The writing process has begun. Right now, it involves a lot of intense thinking as I walk on the beach, weighing over words in my mind, revisiting my trip to Australia, searching for the right tonality. A lot of my writing about my trek across Gondwanaland has been terribly serious, and I want to lighten that. This means working hard on finding a balance between comedy and despair. Eat, Pray, Love was one of those books that got this right, (don’t roll your eyes), and that was the secret to its success.
The plan was to spend this morning working on the ebook. I’ve sketched some of the outline in my notebook, but this now needs to be converted into the more permanent form of pixels in Word. That was before my family decided to go on a dolphin watching cruise in the bay. Plett, if you’re lucky, is the equivalent of the Kruger Park for charismatic marine megafauna, with Cape Fur Seals, three species of dolphin, Orcas and three species of whales, depending on the season.
I am always torn between Getting Work Done and having experiences, and I so nearly said no to this one. I’m glad I didn’t, because the first half of today was the best Monday ever. I spent it on a dolphin cruise with Ocean Safaris, which involved being pushed into the waves at Central Beach by a tractor, feeling the breeze, seeing a very rare Indo-Pacific humpback dolphin mother and calf leap clear out of the waves (apparently this seldom happens), bouncing over three metre swells as if the boat was on a roller coaster, and viewing the seal colony at Robberg.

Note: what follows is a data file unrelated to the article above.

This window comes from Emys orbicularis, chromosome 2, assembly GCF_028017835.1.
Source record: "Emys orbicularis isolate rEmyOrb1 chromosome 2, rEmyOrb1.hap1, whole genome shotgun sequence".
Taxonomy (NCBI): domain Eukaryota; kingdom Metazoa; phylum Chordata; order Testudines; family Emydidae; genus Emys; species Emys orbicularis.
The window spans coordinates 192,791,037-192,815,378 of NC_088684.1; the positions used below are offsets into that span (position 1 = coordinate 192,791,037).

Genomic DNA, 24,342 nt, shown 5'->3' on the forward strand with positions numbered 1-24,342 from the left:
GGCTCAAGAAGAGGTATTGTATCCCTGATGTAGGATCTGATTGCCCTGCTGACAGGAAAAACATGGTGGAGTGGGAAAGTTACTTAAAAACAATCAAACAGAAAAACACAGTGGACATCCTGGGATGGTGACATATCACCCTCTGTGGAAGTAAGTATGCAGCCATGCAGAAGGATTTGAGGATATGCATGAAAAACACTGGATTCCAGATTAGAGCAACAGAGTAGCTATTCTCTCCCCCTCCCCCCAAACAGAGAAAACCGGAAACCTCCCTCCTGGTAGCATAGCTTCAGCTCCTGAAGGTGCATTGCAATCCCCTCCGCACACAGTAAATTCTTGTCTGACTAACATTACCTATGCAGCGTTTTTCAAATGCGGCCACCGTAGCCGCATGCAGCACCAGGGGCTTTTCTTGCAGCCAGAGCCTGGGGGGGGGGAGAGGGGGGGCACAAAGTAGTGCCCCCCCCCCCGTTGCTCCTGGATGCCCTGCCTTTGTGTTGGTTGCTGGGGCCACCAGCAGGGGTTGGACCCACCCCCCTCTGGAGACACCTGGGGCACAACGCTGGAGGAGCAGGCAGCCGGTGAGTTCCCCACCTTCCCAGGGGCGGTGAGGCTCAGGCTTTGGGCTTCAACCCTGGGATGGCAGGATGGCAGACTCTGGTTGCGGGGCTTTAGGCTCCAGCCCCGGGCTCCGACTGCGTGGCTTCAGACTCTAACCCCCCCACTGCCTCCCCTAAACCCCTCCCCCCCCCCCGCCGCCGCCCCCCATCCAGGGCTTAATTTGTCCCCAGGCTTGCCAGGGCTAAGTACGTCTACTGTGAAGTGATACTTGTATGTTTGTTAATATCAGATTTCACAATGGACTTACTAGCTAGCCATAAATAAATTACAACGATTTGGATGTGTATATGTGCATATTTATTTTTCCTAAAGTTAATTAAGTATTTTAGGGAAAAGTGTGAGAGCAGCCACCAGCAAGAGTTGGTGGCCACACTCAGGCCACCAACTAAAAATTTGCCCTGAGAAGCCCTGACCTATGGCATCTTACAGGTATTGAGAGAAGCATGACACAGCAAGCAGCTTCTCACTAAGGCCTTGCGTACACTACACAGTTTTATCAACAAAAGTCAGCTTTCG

When I walked its rocky paths as a child, seeing a seal was an event, but there are now 6,000 of them there – an unusual example of nature making a comeback for once. I thought of the seal show at Taronga Zoo I’d seen less than a week before and marveled at the ability of these pinnipeds to climb so high up such difficult, rocky terrain. The younger seals leapt out of the water around us for the sheer joy of it.
There was no sign of the Robberg Express, the legendary Great White Shark that is said to haunt these waters.
I remember sitting out there, feeling the cold breeze whip at the Gondwanaland windbreaker I bought at the Victoria Market in Melbourne and my stomach lurch with the boat, and thinking: this is good. This is life. Chris and I had decided not to trudge through the rain to view the seal colony at Bridgewater near Portland in Victoria, but this was even better. The guide, Ashlynn, and the boat pilot, Marlon, were both very likable and friendly, and the experience compared well with anything Australia had to offer. I felt a surge of love for my home, and my good fortune in being able to enjoy this with my family.
Also: unlike my brother Charles, who parted unceremoniously with his breakfast somewhere in the middle of the bay, I don’t get seasick.
The return to the beach was more intimidating than the launch – the boat simply headed straight for the sand at top speed. The transition from sea to beach was surprisingly smooth – a lot smoother than the Qantas landing at OR Tambo on Friday afternoon.
When I got back to the house, I read email and my good mood was ruined, at least temporarily. It was a reminder that dolphins and seals and waves and wind are a recipe for happiness, but email is not. If only there were more dolphins, and less email.